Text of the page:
Developing a universal flu vaccine by targeting the supporting proteins

Coughing, sneezing, high fever, and body aches, these are all symptoms of the flu. Each winter season people are stricken down by this illness. Often mistaken for a stomach bug, the flu attacks the lungs of people resulting in strong coughs, sore throat and sometimes pneumonia. Annually there are over 250,000 deaths from influenza usually in the elderly or the young. Depending on the type of virus circulating that year, the influenza season can be mild or could be severe. The influenza virus has a coat of protein spikes and caps on its surface (see below) that help protect it from damage and allow it to sneak past your immune system.

3 Dimensional model of influenza virus 3d graphical representati

Influenza virus with spikes and caps coating its surface

The virus can change the configuration and shape of this surface covering to further help evade the immune system. For this reason, each influenza season is different from the next and there could even be more than one virus circulating around. To combat this, scientists collect data and theorize about which virus strains will be present that season so they can make vaccines towards it. Sometimes they incorrectly identify which viruses will be present and even when they get them right the process is expensive and time consuming. The cost of developing a flu vaccine cocktail can be upwards of tens of millions of dollars each year. To combat this scientists have been chasing the holy grail of vaccine research, a flu vaccine that targets all influenza viruses regardless of how they change their surface.

Two research groups, one out of Maryland and one out of the Netherlands, have recently published work detailing the development of just such a universal vaccines. The protein they are targeting was identified in 2009. It is the stalk protein that holds the cap proteins up. It acts like the stalk on a mushroom. This protein was found to be constant among a variety of influenza viruses but initial attempts to target it for vaccination were ineffective. In order to make it more effective, the two research groups used different approached to modify the stalk protein to make them more stable and reactive to the immune system. When they did this, both groups found the vaccine could protect mice from a lethal dose of H1N1 (swine flu) and various bird flus. Underwhelmingly however, the vaccine was unable to stop infection in monkeys (a more appropriate model for human use). It was only able to reduce the severity of the infection. Additionally, in ferrets, which are the best model for human infection, the vaccines could only prevent infection in a handful of the animals.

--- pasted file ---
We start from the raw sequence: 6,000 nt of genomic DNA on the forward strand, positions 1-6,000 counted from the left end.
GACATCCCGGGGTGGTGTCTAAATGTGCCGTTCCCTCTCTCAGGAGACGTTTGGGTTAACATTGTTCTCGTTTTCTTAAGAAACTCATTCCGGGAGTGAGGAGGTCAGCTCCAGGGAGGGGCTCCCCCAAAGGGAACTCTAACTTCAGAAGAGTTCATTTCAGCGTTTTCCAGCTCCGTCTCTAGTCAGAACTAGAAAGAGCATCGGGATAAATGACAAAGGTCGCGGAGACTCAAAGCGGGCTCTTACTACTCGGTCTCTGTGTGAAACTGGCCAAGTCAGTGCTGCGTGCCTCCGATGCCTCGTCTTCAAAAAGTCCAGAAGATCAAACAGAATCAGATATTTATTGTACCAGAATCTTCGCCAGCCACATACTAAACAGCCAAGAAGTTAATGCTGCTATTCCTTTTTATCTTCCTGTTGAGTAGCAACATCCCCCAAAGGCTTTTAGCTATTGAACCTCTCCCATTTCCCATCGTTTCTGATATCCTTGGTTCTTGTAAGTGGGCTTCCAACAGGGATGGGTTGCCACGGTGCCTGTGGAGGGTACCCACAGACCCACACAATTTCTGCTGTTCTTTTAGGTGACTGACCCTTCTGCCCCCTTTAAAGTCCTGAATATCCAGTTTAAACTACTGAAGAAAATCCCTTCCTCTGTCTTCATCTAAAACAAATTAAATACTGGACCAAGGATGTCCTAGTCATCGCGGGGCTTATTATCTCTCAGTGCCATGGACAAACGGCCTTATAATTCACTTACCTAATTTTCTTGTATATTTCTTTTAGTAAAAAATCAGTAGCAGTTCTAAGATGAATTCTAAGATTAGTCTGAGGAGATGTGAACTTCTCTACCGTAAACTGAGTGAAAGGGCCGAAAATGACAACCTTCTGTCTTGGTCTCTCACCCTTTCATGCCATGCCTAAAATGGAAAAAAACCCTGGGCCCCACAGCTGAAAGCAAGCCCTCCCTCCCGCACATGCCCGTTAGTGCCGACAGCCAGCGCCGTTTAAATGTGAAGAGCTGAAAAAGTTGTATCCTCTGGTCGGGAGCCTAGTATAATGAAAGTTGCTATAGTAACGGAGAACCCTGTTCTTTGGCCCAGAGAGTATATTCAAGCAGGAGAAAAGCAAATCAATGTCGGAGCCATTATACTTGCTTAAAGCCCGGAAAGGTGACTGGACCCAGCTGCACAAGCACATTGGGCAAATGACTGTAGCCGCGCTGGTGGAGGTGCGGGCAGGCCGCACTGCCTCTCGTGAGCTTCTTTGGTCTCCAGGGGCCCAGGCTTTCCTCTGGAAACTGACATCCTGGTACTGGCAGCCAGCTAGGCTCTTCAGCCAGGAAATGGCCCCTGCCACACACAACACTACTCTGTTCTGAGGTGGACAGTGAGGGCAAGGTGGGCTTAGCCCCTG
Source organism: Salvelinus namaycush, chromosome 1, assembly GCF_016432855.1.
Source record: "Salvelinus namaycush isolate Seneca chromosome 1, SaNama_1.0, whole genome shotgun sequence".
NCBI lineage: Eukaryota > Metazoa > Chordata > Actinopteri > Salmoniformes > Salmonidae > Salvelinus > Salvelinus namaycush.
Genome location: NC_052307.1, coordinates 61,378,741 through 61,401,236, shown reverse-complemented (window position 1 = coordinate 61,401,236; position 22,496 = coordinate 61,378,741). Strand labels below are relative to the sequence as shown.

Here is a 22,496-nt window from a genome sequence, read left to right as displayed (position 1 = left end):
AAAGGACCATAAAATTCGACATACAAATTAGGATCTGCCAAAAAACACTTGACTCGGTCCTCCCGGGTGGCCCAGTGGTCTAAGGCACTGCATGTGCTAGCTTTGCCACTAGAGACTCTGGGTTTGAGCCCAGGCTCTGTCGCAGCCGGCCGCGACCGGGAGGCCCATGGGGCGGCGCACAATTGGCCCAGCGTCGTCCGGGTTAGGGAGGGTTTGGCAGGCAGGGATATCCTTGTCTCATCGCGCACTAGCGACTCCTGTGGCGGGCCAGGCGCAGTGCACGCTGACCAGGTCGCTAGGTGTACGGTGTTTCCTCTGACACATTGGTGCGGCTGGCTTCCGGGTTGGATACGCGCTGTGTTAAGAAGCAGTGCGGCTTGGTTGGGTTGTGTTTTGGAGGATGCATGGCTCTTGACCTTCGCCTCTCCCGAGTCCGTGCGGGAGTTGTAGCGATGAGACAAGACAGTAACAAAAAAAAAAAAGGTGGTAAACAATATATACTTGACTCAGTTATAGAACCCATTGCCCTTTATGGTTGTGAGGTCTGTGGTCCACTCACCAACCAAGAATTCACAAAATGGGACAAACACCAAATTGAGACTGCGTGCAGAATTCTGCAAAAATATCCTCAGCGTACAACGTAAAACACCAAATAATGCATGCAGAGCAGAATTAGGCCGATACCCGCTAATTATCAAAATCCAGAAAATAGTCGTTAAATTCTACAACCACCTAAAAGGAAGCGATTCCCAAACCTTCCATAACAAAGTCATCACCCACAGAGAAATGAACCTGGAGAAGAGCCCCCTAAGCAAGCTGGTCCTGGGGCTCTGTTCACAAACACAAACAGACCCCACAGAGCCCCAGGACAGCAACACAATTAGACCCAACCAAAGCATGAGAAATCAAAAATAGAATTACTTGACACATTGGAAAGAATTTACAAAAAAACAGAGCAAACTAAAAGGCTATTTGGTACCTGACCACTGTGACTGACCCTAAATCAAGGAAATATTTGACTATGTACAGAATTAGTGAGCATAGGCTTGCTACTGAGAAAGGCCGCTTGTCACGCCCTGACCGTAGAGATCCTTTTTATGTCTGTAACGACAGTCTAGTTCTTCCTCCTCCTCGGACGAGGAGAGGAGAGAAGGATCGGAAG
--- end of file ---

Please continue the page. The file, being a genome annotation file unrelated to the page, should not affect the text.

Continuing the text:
There is still much work to be done before the Holy Grail dream of a flu vaccine is realized. This work will take a lot of collaboration and bright minds to solve the problem. If we could find a flu vaccine that could protect against all varieties of the bug then we would be on our way to potentially eradicating the disease from our culture.

Header photo credit: “H1N1 navbox” by Cybercobra 

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